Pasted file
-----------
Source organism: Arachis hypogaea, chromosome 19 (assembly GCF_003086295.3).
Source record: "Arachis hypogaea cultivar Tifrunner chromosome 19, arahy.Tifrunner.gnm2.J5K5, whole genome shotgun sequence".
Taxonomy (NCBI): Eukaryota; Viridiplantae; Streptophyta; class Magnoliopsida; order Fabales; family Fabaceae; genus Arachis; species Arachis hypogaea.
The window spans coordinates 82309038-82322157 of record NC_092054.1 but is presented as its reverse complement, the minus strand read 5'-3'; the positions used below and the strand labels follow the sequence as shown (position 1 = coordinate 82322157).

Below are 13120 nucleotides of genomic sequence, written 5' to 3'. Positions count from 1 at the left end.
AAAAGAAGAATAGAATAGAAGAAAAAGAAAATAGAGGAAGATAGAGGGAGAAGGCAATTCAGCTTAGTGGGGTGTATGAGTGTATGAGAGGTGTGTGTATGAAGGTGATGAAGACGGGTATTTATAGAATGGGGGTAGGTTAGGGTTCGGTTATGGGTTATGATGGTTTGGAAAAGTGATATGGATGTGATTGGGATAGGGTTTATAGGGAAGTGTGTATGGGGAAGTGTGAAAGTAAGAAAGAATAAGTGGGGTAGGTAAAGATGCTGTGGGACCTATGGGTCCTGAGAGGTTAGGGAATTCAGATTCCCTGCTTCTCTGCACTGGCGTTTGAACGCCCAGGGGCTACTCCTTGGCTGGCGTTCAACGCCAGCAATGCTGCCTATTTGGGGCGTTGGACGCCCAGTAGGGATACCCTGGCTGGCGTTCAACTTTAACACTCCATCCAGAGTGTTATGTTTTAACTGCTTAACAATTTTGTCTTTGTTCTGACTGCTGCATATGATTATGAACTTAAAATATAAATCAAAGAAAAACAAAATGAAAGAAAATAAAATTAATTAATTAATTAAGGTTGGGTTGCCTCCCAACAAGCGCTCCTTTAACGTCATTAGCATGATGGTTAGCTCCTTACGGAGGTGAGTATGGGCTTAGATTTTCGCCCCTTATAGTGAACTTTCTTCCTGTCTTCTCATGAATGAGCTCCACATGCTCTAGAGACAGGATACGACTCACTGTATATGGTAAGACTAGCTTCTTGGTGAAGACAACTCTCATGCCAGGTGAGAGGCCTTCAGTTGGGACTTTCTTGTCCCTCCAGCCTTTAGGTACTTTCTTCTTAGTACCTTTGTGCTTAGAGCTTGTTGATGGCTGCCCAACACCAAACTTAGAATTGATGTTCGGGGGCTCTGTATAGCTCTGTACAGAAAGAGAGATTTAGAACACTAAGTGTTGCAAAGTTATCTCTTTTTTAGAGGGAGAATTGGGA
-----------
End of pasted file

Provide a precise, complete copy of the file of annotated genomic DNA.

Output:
Source organism: Arachis hypogaea, chromosome 19 (assembly GCF_003086295.3).
Source record: "Arachis hypogaea cultivar Tifrunner chromosome 19, arahy.Tifrunner.gnm2.J5K5, whole genome shotgun sequence".
Taxonomy (NCBI): Eukaryota; Viridiplantae; Streptophyta; class Magnoliopsida; order Fabales; family Fabaceae; genus Arachis; species Arachis hypogaea.
The window spans coordinates 82309038-82322157 of record NC_092054.1 but is presented as its reverse complement, the minus strand read 5'-3'; the positions used below and the strand labels follow the sequence as shown (position 1 = coordinate 82322157).

Below are 13120 nucleotides of genomic sequence, written 5' to 3'. Positions count from 1 at the left end.
AAAAGAAGAATAGAATAGAAGAAAAAGAAAATAGAGGAAGATAGAGGGAGAAGGCAATTCAGCTTAGTGGGGTGTATGAGTGTATGAGAGGTGTGTGTATGAAGGTGATGAAGACGGGTATTTATAGAATGGGGGTAGGTTAGGGTTCGGTTATGGGTTATGATGGTTTGGAAAAGTGATATGGATGTGATTGGGATAGGGTTTATAGGGAAGTGTGTATGGGGAAGTGTGAAAGTAAGAAAGAATAAGTGGGGTAGGTAAAGATGCTGTGGGACCTATGGGTCCTGAGAGGTTAGGGAATTCAGATTCCCTGCTTCTCTGCACTGGCGTTTGAACGCCCAGGGGCTACTCCTTGGCTGGCGTTCAACGCCAGCAATGCTGCCTATTTGGGGCGTTGGACGCCCAGTAGGGATACCCTGGCTGGCGTTCAACTTTAACACTCCATCCAGAGTGTTATGTTTTAACTGCTTAACAATTTTGTCTTTGTTCTGACTGCTGCATATGATTATGAACTTAAAATATAAATCAAAGAAAAACAAAATGAAAGAAAATAAAATTAATTAATTAATTAAGGTTGGGTTGCCTCCCAACAAGCGCTCCTTTAACGTCATTAGCATGATGGTTAGCTCCTTACGGAGGTGAGTATGGGCTTAGATTTTCGCCCCTTATAGTGAACTTTCTTCCTGTCTTCTCATGAATGAGCTCCACATGCTCTAGAGACAGGATACGACTCACTGTATATGGTAAGACTAGCTTCTTGGTGAAGACAACTCTCATGCCAGGTGAGAGGCCTTCAGTTGGGACTTTCTTGTCCCTCCAGCCTTTAGGTACTTTCTTCTTAGTACCTTTGTGCTTAGAGCTTGTTGATGGCTGCCCAACACCAAACTTAGAATTGATGTTCGGGGGCTCTGTATAGCTCTGTACAGAAAGAGAGATTTAGAACACTAAGTGTTGCAAAGTTATCTCTTTTTTAGAGGGAGAATTGGGA